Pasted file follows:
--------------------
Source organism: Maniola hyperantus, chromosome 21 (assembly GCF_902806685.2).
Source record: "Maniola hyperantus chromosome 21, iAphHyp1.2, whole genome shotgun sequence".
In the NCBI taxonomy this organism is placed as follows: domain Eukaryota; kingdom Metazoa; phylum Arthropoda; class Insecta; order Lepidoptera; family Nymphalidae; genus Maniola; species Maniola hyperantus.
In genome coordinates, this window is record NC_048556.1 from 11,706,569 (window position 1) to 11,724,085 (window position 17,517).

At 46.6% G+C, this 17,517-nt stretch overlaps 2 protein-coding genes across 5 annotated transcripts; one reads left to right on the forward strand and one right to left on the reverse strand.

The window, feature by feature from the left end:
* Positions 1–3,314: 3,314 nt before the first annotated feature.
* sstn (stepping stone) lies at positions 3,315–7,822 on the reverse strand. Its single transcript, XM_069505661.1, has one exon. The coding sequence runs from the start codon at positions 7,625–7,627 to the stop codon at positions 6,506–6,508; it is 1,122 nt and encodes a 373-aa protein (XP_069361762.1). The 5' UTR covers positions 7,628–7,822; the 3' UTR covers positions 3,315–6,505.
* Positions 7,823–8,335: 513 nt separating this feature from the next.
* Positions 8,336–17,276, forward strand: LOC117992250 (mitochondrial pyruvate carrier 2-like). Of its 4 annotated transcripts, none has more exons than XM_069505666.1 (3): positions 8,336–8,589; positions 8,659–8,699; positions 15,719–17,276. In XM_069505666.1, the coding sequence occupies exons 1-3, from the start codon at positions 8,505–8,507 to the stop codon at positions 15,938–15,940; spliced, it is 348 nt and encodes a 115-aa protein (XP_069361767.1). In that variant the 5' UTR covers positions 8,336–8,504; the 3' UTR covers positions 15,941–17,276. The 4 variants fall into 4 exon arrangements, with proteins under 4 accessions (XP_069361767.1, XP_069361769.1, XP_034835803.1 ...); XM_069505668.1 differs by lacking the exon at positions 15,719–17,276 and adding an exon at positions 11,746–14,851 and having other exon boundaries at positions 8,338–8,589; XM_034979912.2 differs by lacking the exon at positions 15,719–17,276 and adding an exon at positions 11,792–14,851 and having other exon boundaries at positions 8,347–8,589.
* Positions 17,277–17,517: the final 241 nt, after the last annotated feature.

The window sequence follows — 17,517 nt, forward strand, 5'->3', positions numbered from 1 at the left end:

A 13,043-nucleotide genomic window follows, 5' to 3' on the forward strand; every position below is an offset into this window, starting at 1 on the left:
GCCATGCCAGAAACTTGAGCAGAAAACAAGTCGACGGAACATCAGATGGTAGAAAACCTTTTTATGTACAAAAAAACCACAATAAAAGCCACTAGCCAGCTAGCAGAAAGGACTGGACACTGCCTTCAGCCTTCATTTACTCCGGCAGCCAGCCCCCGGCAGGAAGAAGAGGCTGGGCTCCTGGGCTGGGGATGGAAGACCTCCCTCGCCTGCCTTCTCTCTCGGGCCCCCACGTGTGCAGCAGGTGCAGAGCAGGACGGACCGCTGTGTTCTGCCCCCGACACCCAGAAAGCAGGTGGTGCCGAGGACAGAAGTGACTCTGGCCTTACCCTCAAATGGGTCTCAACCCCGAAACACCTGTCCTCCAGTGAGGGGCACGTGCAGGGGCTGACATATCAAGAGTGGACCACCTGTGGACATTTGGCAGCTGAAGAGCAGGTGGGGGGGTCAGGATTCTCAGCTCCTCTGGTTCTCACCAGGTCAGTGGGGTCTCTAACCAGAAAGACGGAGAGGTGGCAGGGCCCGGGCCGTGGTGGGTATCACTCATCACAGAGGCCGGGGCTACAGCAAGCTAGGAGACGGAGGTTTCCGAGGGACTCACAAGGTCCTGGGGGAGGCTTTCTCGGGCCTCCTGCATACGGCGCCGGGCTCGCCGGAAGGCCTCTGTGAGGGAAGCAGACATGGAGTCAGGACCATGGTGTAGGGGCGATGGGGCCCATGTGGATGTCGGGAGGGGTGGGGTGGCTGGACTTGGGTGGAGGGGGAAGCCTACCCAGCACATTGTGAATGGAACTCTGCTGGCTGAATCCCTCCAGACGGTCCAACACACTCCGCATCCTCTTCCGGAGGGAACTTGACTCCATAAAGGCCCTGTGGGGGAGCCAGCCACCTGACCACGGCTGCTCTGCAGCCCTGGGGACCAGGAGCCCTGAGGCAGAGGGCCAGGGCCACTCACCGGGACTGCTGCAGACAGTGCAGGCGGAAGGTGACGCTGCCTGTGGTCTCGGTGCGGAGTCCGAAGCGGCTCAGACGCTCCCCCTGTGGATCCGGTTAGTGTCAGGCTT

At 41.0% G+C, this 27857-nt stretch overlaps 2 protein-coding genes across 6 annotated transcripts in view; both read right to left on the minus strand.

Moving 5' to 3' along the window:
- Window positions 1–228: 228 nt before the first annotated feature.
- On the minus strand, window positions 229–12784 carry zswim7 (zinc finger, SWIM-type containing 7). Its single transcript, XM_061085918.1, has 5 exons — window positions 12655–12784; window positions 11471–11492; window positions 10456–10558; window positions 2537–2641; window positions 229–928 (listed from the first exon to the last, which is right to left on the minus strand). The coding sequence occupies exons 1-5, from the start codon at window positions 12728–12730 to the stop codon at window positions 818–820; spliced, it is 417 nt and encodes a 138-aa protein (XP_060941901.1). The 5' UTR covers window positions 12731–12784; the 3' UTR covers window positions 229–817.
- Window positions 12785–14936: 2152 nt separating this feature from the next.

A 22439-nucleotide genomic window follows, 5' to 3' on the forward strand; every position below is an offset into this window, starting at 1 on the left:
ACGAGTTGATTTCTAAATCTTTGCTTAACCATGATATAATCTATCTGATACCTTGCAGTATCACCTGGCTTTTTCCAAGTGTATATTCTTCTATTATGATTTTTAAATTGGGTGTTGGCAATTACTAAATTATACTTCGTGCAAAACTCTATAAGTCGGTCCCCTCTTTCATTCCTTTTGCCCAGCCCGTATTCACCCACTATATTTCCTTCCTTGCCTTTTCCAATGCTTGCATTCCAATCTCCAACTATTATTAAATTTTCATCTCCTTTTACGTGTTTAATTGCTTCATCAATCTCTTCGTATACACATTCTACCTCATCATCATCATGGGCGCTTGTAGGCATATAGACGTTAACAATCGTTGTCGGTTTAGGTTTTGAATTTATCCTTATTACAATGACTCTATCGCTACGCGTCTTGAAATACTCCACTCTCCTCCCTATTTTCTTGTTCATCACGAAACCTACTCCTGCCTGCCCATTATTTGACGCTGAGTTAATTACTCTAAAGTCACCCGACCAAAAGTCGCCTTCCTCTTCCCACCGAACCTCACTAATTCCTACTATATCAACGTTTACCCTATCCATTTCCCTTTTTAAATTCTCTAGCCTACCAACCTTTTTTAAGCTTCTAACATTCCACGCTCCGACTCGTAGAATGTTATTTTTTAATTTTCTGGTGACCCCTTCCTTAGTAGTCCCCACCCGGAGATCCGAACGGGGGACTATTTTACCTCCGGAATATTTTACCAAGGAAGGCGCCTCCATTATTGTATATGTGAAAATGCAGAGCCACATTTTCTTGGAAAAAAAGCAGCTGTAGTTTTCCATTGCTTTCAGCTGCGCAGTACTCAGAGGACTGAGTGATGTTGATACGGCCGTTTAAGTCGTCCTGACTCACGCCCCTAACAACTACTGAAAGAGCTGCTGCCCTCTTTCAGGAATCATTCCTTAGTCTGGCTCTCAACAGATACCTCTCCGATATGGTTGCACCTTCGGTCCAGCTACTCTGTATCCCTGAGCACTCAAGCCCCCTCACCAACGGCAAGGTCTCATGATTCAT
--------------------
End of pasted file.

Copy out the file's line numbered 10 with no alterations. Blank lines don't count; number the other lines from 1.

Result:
* Positions 8,336–17,276, forward strand: LOC117992250 (mitochondrial pyruvate carrier 2-like). Of its 4 annotated transcripts, none has more exons than XM_069505666.1 (3): positions 8,336–8,589; positions 8,659–8,699; positions 15,719–17,276. In XM_069505666.1, the coding sequence occupies exons 1-3, from the start codon at positions 8,505–8,507 to the stop codon at positions 15,938–15,940; spliced, it is 348 nt and encodes a 115-aa protein (XP_069361767.1). In that variant the 5' UTR covers positions 8,336–8,504; the 3' UTR covers positions 15,941–17,276. The 4 variants fall into 4 exon arrangements, with proteins under 4 accessions (XP_069361767.1, XP_069361769.1, XP_034835803.1 ...); XM_069505668.1 differs by lacking the exon at positions 15,719–17,276 and adding an exon at positions 11,746–14,851 and having other exon boundaries at positions 8,338–8,589; XM_034979912.2 differs by lacking the exon at positions 15,719–17,276 and adding an exon at positions 11,792–14,851 and having other exon boundaries at positions 8,347–8,589.